My photos from the festival don’t do justice to the stunning display; if it looks good in a photo, it looked 10 times better in real life. The view from the top of the garden is pretty breathtaking- a sea of twinkling lights in an array of bright, beautiful colours. As you wander around the gardens there are different sections with different themes. Heart sculptures for couples to pose in, a horse and carriage to sit in, animals, flowers, and light-tunnels. And it’s not only sculptures; the whole park is decorated with lights, covering the trees, plants, and paths. The whole garden looks enchanted.
I didn’t expect the festival to be so magical, but it’s one of the best things I’ve done in Korea and it’s well worth visiting, especially at this time of the year. It’s not a Christmas market with mulled wine and mince pies, but it’s a unique and brilliant alternative way to make you feel festive.
More information about the festival can be found here or on The Garden Of Morning Calm website. You should be prepared for it to be crowded, and full of people with selfie sticks, but it’s worth it. If you want to go walking in a winter wonderland, this is the place to visit.
I have always loved hairdressers in Korea- I can get a cut and style for about 15,000 won (approximately £8) which is just amazing, and about a quarter of the price I’d pay back in England. What’s even better is that the hairdresser always does a good job, even when I can only mime what I want done- a massive relief, especially the first time I went, having no idea what to expect and scared that miss-communication would lead to an awful cut.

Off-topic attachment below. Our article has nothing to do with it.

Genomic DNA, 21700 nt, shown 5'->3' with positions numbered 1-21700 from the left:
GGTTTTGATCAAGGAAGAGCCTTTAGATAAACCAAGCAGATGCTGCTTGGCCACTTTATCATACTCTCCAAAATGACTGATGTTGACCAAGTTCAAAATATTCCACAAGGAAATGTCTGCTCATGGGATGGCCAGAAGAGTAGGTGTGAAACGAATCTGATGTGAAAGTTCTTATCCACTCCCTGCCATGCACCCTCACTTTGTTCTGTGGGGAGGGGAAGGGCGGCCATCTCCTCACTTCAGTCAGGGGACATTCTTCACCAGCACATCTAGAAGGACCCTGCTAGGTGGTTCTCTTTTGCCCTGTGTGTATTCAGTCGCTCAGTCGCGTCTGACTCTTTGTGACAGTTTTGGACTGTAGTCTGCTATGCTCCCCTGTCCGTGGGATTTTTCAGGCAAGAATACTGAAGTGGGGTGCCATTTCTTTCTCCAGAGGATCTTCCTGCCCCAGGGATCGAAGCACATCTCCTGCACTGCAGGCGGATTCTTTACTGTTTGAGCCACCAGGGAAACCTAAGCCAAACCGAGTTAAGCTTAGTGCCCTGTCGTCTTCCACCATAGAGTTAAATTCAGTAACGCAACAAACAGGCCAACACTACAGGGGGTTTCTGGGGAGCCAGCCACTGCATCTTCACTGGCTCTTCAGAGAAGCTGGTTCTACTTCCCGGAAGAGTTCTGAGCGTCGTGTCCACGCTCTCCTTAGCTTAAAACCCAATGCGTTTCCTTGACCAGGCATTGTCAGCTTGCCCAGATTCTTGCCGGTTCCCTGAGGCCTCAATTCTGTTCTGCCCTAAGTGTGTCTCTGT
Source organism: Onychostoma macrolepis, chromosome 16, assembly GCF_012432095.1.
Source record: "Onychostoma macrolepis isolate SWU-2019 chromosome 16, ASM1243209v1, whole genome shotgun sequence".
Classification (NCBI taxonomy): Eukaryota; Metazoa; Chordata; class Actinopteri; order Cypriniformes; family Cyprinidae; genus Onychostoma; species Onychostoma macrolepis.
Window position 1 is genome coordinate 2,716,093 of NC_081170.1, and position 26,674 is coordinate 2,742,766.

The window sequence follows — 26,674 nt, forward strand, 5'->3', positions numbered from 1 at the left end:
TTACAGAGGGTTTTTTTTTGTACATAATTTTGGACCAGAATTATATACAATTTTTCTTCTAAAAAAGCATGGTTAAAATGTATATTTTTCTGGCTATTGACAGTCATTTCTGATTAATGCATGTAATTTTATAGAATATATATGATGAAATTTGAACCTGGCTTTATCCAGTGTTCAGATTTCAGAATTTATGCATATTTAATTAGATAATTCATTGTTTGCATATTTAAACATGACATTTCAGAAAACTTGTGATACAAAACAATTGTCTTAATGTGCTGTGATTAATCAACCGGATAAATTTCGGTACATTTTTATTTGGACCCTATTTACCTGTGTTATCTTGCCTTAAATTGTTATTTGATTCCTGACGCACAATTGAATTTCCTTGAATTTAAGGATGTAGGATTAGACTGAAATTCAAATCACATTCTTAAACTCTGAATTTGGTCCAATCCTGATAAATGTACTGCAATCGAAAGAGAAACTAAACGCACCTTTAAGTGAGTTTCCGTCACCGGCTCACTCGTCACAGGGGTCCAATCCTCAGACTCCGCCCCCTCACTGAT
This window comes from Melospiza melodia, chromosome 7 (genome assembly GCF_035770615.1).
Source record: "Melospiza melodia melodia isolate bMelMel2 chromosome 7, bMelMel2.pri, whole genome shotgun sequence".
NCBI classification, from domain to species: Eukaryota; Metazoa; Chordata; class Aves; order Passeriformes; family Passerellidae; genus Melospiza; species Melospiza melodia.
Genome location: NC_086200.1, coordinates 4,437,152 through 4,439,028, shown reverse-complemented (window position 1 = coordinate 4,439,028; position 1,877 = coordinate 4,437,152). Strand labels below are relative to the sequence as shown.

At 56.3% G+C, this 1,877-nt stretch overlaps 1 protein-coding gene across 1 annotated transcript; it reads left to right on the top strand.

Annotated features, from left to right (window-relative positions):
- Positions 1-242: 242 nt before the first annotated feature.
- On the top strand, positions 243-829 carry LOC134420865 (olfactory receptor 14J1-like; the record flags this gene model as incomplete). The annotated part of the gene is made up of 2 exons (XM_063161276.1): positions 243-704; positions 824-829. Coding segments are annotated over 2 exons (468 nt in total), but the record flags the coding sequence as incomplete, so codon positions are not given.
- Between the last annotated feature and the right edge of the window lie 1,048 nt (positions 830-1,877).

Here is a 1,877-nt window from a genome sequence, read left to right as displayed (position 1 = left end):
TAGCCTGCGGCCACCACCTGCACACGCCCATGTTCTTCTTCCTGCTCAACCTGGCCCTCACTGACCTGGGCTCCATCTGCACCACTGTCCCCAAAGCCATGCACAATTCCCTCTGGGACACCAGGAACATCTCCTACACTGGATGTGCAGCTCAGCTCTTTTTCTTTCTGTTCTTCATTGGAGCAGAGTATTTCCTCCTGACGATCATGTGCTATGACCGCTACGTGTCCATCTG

Then I discovered ‘Magic Straight’, which brought my love of Korean hairdressing to new heights. I’ve always suffered from unruly curly hair which is prone to frizzing. So during our first humid Korean summer, I had a permanently electrocuted look about me, static frizz which I just couldn’t tame. Needless to say I hated it.
I’ve always been pretty wary about getting ‘extreme’ hair treatments, in case they forever ruin my hair. But when I heard about Magic Straight, I was immediately tempted- a way to permanently calm my hair, I could forget about the annoyance of humidity and I wouldn’t have to bother with the hair straighteners every day. And so this April, in preparation for the upcoming summer months, I booked an appointment to get Magic Straight.
Here are some thing you should know about the treatment:
I’d recommend Magic Straight simply for the fact it makes managing your hair so much easier. My hair is actually in better condition now because I don’t straighten it or blow-dry it nearly as much. And the best part? I don’t have to waste time in the morning with the straighteners. Best treatment ever.
In light of my recent post on exam stress, I thought it was quite fitting to share a video I saw on YouTube today. The video was made by a Korean middle-school student called Jason, and it shows his message to Korea: a depressing discussion of the Korean education system.
The video pretty much speaks for itself, but a few phrases particularly stand out for me. Firstly, when Jason sarcastically (but fairly accurately) describes a student’s academic life: “You will study for 10 hours a day until your college entrance exam. You will go to college and study more. But if you are not going to a good college, do not expect your parents to love you.”
Ok, perhaps the last sentence is exaggerated, but it isn’t entirely untrue. As is his comparison between Korean education and ‘child abuse’.
Jason continues to give an example of an 11-year-old student who has to attend 12 after-school programmes, and has so much work that she stays up until 3 am to finish it. Oh, and she has to get up at 7.15 for school the next morning. Healthy balance? I think not.